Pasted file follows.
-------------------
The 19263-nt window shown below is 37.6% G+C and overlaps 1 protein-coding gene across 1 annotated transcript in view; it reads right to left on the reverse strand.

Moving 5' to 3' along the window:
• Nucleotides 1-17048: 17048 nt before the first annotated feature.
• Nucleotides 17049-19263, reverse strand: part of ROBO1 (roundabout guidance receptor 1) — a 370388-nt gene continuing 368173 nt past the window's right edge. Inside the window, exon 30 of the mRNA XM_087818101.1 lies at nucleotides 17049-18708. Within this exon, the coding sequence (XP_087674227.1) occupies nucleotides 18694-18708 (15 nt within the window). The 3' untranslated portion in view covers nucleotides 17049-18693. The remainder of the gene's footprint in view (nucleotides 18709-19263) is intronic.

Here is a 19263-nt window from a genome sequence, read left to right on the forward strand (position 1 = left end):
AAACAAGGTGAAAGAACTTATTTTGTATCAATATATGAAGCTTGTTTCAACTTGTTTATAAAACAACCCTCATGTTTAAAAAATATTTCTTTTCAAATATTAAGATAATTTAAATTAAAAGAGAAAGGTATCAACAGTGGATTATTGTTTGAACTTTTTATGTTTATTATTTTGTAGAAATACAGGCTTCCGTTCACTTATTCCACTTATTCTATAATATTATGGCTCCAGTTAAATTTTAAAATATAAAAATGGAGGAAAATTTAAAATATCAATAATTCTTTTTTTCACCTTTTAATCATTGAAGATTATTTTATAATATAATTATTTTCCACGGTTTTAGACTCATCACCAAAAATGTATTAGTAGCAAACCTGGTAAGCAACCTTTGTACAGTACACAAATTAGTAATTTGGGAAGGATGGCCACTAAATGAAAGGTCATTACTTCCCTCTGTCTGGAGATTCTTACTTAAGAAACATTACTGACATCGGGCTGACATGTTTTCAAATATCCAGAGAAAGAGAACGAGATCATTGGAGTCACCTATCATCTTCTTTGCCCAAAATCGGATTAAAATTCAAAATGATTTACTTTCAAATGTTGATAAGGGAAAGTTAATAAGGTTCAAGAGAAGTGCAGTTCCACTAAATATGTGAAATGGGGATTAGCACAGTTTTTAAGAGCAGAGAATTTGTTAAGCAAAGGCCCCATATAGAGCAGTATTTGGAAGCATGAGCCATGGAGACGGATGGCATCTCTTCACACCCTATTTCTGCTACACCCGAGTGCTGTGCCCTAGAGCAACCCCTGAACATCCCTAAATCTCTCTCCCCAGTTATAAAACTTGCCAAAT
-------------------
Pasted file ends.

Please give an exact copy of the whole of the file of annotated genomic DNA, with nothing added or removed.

The 19263-nt window shown below is 37.6% G+C and overlaps 1 protein-coding gene across 1 annotated transcript in view; it reads right to left on the reverse strand.

Moving 5' to 3' along the window:
• Nucleotides 1-17048: 17048 nt before the first annotated feature.
• Nucleotides 17049-19263, reverse strand: part of ROBO1 (roundabout guidance receptor 1) — a 370388-nt gene continuing 368173 nt past the window's right edge. Inside the window, exon 30 of the mRNA XM_087818101.1 lies at nucleotides 17049-18708. Within this exon, the coding sequence (XP_087674227.1) occupies nucleotides 18694-18708 (15 nt within the window). The 3' untranslated portion in view covers nucleotides 17049-18693. The remainder of the gene's footprint in view (nucleotides 18709-19263) is intronic.

Here is a 19263-nt window from a genome sequence, read left to right on the forward strand (position 1 = left end):
AAACAAGGTGAAAGAACTTATTTTGTATCAATATATGAAGCTTGTTTCAACTTGTTTATAAAACAACCCTCATGTTTAAAAAATATTTCTTTTCAAATATTAAGATAATTTAAATTAAAAGAGAAAGGTATCAACAGTGGATTATTGTTTGAACTTTTTATGTTTATTATTTTGTAGAAATACAGGCTTCCGTTCACTTATTCCACTTATTCTATAATATTATGGCTCCAGTTAAATTTTAAAATATAAAAATGGAGGAAAATTTAAAATATCAATAATTCTTTTTTTCACCTTTTAATCATTGAAGATTATTTTATAATATAATTATTTTCCACGGTTTTAGACTCATCACCAAAAATGTATTAGTAGCAAACCTGGTAAGCAACCTTTGTACAGTACACAAATTAGTAATTTGGGAAGGATGGCCACTAAATGAAAGGTCATTACTTCCCTCTGTCTGGAGATTCTTACTTAAGAAACATTACTGACATCGGGCTGACATGTTTTCAAATATCCAGAGAAAGAGAACGAGATCATTGGAGTCACCTATCATCTTCTTTGCCCAAAATCGGATTAAAATTCAAAATGATTTACTTTCAAATGTTGATAAGGGAAAGTTAATAAGGTTCAAGAGAAGTGCAGTTCCACTAAATATGTGAAATGGGGATTAGCACAGTTTTTAAGAGCAGAGAATTTGTTAAGCAAAGGCCCCATATAGAGCAGTATTTGGAAGCATGAGCCATGGAGACGGATGGCATCTCTTCACACCCTATTTCTGCTACACCCGAGTGCTGTGCCCTAGAGCAACCCCTGAACATCCCTAAATCTCTCTCCCCAGTTATAAAACTTGCCAAAT